Anabel Moore

At a Barnes & Noble off the A1A in Stuart, Florida, I picked out two books. The first was for pleasure, Donna Tartt’s “A Secret History,” an accompaniment to “The Goldfinch,” which I devoured over the course of four days the summer between high school and college. The second I chose at the encouragement of my father, who insisted that I’d be through “A Secret History” in less than a week and needed to decide on another read in celebration of my twentieth birthday. It wasn’t tradition to pick out books on my birthday, but it certainly felt as though it should’ve been. As someone who self-admittedly loves to buy books I’ll never read, it simply felt right that I should be in a chain bookstore with my dad on my birthday over spring break, skimming the fiction section and wondering how on Earth Barnes and Noble employees could argue that “War and Peace” and “A Little Life” are “Single Sitting Reads.”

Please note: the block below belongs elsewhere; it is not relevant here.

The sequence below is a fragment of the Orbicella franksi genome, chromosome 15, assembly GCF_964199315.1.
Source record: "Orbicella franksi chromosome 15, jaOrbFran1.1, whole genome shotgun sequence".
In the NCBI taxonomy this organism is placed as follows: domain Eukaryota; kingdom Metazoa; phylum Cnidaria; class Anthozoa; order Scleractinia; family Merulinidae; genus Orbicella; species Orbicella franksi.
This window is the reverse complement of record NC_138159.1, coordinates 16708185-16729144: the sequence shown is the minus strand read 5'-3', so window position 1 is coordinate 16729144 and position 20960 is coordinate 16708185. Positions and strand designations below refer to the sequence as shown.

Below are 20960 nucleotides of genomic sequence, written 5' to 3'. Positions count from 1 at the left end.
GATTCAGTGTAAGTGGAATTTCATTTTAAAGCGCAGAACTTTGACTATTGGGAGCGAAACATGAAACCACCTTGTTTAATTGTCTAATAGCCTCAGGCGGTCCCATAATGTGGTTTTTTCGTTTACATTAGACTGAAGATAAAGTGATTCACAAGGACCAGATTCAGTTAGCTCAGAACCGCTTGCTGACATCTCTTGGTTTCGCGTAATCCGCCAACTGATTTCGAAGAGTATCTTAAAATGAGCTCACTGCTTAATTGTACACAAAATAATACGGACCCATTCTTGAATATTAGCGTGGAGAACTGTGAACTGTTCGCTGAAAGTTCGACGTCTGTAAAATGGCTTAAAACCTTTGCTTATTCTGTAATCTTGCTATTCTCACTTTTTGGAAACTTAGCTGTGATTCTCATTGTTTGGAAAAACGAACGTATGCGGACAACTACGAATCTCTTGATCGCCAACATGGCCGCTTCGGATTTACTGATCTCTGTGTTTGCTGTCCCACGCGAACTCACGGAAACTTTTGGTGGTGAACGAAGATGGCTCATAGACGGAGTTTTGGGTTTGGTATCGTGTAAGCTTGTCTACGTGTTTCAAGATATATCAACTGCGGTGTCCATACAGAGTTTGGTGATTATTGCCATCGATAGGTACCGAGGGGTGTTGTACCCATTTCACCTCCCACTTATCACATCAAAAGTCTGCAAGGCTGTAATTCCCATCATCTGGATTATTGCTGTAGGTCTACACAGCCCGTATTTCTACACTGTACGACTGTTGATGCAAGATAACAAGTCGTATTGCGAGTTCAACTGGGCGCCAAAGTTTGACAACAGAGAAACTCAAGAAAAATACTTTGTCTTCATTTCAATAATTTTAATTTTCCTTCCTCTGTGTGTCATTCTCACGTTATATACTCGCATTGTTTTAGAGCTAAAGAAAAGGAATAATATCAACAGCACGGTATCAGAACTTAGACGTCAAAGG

I spent a lot of time alone as a kid; it’s cliché to say that this is why I love reading, but reading was the pastime that staved off loneliness. My brothers are decades older than me; I was closer and more comfortable with my parents’ friends than kids my own age. My after-school activities all throughout elementary school were remarkably straightforward: watch “Rachel Ray: 30-Minute-Meals” — the best programming on my parents’ hand-me-down 30-channel box television, take free throws in the driveway, or read. Today, I am a terrible cook, a sub-50 percent free throw shooter and a student who spends more time looking at the haphazard stacks of books beneath my common room window than actually reading them.